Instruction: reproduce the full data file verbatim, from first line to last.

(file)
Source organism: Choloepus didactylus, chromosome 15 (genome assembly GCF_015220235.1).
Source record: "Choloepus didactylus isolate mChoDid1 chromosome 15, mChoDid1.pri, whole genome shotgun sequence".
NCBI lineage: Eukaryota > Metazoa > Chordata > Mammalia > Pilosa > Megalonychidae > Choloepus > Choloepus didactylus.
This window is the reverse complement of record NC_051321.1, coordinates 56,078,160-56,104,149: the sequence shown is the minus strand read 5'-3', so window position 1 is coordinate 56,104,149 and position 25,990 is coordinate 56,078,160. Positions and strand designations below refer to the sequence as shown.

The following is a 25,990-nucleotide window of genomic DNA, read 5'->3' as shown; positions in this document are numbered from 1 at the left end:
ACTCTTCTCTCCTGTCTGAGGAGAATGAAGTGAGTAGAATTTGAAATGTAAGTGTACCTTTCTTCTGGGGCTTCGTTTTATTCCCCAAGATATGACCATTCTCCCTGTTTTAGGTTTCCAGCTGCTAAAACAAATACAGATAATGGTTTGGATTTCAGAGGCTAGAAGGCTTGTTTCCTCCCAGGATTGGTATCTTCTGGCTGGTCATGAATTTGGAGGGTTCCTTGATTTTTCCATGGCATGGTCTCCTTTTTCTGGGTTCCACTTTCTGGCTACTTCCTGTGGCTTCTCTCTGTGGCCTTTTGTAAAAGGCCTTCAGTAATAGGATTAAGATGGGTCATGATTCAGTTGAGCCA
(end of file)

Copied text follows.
Source organism: Choloepus didactylus, chromosome 15 (genome assembly GCF_015220235.1).
Source record: "Choloepus didactylus isolate mChoDid1 chromosome 15, mChoDid1.pri, whole genome shotgun sequence".
NCBI lineage: Eukaryota > Metazoa > Chordata > Mammalia > Pilosa > Megalonychidae > Choloepus > Choloepus didactylus.
This window is the reverse complement of record NC_051321.1, coordinates 56,078,160-56,104,149: the sequence shown is the minus strand read 5'-3', so window position 1 is coordinate 56,104,149 and position 25,990 is coordinate 56,078,160. Positions and strand designations below refer to the sequence as shown.

The following is a 25,990-nucleotide window of genomic DNA, read 5'->3' as shown; positions in this document are numbered from 1 at the left end:
ACTCTTCTCTCCTGTCTGAGGAGAATGAAGTGAGTAGAATTTGAAATGTAAGTGTACCTTTCTTCTGGGGCTTCGTTTTATTCCCCAAGATATGACCATTCTCCCTGTTTTAGGTTTCCAGCTGCTAAAACAAATACAGATAATGGTTTGGATTTCAGAGGCTAGAAGGCTTGTTTCCTCCCAGGATTGGTATCTTCTGGCTGGTCATGAATTTGGAGGGTTCCTTGATTTTTCCATGGCATGGTCTCCTTTTTCTGGGTTCCACTTTCTGGCTACTTCCTGTGGCTTCTCTCTGTGGCCTTTTGTAAAAGGCCTTCAGTAATAGGATTAAGATGGGTCATGATTCAGTTGAGCCA